Please Come Over So I Don’t Have To Be Alone With This Kid
My husband’s van hasn’t even turned off our street yet and the bat signal is already up. HELP ME, it reads. HELP ME NOT BE HOME ALONE WITH THIS KID. I scroll through my contacts, shamelessly asking any and all friends, family, even enemies who might be willing to spend a few hours, a morning, any time at all with my toddler and me so that he and I don’t have to spend a blessed moment alone together.
Anyone who follows my Instagram, which features way too many creepy photos of a sleeping baby, knows I am devoted to my son. But at not-quite-two, he’s at a tricky age when it comes to recreation time. He’s not an infant who can placidly spend time in his swing staring at the ceiling fan, and he’s not old enough to be trusted to play by himself for an hour, to run around on the playground without constant shadowing. There are dangerous things to climb, DVDs to pull out and scratch, drawers to slam his fingers in, toilet water to drink. And he does not have the kind of sweet mommy who finds joy sitting on the floor with him for hours, patiently alternating between keeping him from being bored and keeping him from finding yet another way to bonk himself on the head. I need reinforcements.
So, when Daddy’s away, we keep busy. In the last 24 hours, since my husband went out of town for work, my son and I went on a five mile walk with my friend Nora. We spent a few hours at my parents’ house with my mom. We played and ate pizza with my friends Kelly and Bob and their daughter Willa. We went for a two mile run. We went to the bank. We went to the bakery. We went back to my parents’ house and walked to the beach. We went to swimming class. He’s napping now for what I hope is three hours so I have time to finish this essay, fold and put away laundry, and take a shower. And I have big plans for when he gets up, too. My friend Meghan is bringing over lunch. He and I will go to the store and maybe get him a haircut too. Tomorrow it’s another playdate, then a baptism and family party. I’m serious when I talk about staying busy.
Basically, when I’m alone with my son, I feel like a shark: if we don’t keep moving, I will possibly die. As a Chicagoan, I’m still haunted by this year’s polar vortex, the weeks cooped up inside with my husband, the kid, and the huge dog, as we all contemplated who would be the first one to be eaten. Even with the warm weather, though, when my husband is out of town, I want to make the kid-time pass quickly, and doing that means doing stuff, stuff with other people who I can talk to for two minute spurts of conversation before I jump back in to keep my son from eating a marker or to scoop him up after he finds that new way to head-bonk.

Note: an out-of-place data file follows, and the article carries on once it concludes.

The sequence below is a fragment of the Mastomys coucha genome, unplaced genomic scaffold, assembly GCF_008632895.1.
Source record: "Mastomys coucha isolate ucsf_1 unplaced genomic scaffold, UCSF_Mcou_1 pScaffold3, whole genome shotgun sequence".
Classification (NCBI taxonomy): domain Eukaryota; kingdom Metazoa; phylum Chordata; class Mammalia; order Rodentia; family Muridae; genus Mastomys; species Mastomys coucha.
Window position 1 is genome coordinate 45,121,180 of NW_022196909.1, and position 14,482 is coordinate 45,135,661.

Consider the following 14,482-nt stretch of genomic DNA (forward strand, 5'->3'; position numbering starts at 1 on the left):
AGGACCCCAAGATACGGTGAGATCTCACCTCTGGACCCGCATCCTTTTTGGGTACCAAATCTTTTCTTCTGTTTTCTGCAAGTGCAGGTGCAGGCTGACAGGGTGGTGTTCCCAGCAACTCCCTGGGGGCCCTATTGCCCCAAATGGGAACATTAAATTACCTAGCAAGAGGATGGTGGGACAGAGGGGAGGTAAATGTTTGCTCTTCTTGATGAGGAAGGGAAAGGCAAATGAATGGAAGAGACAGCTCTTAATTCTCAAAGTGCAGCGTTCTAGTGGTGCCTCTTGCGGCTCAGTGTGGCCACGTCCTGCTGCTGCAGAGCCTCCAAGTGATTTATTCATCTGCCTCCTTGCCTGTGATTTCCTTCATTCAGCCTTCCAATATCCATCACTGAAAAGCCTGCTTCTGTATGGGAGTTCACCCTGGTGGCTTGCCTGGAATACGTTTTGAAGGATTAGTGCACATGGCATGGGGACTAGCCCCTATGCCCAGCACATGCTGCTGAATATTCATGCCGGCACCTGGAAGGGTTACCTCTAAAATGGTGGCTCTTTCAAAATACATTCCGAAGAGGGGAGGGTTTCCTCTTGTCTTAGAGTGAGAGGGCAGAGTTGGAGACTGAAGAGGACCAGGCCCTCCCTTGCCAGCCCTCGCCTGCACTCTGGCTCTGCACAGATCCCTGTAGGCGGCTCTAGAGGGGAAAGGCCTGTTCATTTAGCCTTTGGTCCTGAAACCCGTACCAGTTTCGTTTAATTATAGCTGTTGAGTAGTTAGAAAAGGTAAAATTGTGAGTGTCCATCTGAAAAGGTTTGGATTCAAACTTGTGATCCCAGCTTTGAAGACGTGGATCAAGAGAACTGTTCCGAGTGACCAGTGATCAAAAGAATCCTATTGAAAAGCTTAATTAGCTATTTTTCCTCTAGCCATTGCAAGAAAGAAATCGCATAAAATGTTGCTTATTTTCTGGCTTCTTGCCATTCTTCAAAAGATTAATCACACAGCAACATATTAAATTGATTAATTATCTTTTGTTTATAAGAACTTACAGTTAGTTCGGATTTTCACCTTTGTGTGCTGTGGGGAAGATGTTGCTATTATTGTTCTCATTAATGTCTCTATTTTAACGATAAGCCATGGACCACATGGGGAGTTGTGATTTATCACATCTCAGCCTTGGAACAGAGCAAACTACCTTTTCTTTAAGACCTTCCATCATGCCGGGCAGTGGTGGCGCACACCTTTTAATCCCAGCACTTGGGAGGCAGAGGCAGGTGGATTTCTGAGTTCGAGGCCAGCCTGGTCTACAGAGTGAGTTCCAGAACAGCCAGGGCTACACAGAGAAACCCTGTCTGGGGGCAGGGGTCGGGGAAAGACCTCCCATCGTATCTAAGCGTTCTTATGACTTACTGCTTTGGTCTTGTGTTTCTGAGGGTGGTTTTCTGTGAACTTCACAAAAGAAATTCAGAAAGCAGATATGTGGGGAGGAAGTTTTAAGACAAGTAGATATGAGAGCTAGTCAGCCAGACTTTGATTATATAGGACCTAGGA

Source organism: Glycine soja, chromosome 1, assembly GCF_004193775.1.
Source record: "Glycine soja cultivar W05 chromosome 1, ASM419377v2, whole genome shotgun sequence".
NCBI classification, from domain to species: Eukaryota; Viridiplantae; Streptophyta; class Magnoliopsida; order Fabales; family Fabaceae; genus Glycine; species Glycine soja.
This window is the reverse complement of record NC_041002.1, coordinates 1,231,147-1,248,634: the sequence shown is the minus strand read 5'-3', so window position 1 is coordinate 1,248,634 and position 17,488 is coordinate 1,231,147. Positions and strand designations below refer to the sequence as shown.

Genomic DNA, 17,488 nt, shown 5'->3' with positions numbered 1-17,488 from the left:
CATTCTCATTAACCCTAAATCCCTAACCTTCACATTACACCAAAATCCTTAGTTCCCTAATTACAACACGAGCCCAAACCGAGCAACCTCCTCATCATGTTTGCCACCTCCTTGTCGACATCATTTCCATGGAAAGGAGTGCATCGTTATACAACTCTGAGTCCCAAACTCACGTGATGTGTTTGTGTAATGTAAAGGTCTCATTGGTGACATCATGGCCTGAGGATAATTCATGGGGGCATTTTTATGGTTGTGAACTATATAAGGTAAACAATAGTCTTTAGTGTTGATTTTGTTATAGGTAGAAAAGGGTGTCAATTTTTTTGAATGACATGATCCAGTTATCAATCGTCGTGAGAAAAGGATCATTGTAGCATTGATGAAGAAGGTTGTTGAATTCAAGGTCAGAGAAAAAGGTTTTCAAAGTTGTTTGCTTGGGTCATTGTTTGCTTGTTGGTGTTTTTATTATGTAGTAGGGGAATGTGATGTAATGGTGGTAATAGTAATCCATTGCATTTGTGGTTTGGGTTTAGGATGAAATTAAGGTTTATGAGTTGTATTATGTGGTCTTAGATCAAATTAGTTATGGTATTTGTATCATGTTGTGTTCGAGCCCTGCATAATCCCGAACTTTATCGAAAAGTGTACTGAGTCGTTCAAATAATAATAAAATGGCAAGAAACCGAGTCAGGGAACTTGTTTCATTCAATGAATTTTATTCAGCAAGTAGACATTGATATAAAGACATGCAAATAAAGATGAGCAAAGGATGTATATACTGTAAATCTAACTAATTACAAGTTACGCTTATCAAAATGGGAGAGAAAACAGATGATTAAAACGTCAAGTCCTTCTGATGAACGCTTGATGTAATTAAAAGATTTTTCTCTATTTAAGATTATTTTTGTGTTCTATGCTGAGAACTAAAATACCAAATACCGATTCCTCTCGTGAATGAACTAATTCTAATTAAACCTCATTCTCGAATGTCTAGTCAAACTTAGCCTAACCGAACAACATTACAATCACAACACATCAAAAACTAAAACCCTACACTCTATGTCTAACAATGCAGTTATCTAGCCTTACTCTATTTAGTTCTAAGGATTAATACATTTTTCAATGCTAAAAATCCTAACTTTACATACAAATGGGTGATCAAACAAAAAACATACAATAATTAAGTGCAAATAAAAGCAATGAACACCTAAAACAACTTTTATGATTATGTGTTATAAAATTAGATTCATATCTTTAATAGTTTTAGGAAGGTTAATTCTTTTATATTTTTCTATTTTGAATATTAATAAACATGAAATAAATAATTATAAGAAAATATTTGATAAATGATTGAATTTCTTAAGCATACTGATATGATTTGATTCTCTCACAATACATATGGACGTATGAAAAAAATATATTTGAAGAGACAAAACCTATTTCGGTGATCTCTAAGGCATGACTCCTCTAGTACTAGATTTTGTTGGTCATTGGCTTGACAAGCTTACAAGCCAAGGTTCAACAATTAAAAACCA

I know how I sound, like I don’t actually enjoy my time alone with my kid, but actually, I do. There’s a type of spontaneity and adventure when it’s just the two of us that doesn’t exist when my husband is in town. There’s no quick decision to go meet a friend at the playground for forty minutes or so: when you bring in another person, even if he’s your best friend and a great dad, that involves additional discussion and planning and last-minute trips to the bathroom and five extra minutes of finding missing eyeglasses. The kid and I don’t stay put, but I love it that way. We both learn how to roll with the punches and figure things out–I get better at moving quickly and decisively, spotting new ways to have fun and get things done, and he in turn sees the world, meets new people and never sees me looking at the clock constantly to see how long until it’s bedtime (which I confess I do when it’s just us, at home, with this toys and the TV.) When it’s just the two of us, on the run, I see him as my tiny sidekick; he probably sees me as his well-meaning but ruthless cruise director.
Plus, I like it when parenting is a group activity. When I’m with my friends or parents, I can quickly check in with “What do you when…?” when the boy starts acting the fool, or glance at them to make sure that they aren’t reacting in shock and horror when he, yes, hits his head again, or, when he does something funny as he toddles around in his officious, “I’ve got places to be!” way, I have someone I can laugh about it with.
And then, when my husband gets home, I can finally lighten up on the itinerary-making. We relax and play with the toys or take an amble over to the playground and slow down, because the bat signal has been lowered: the one friend I don’t have to call to spend time with me and the kid is back in town.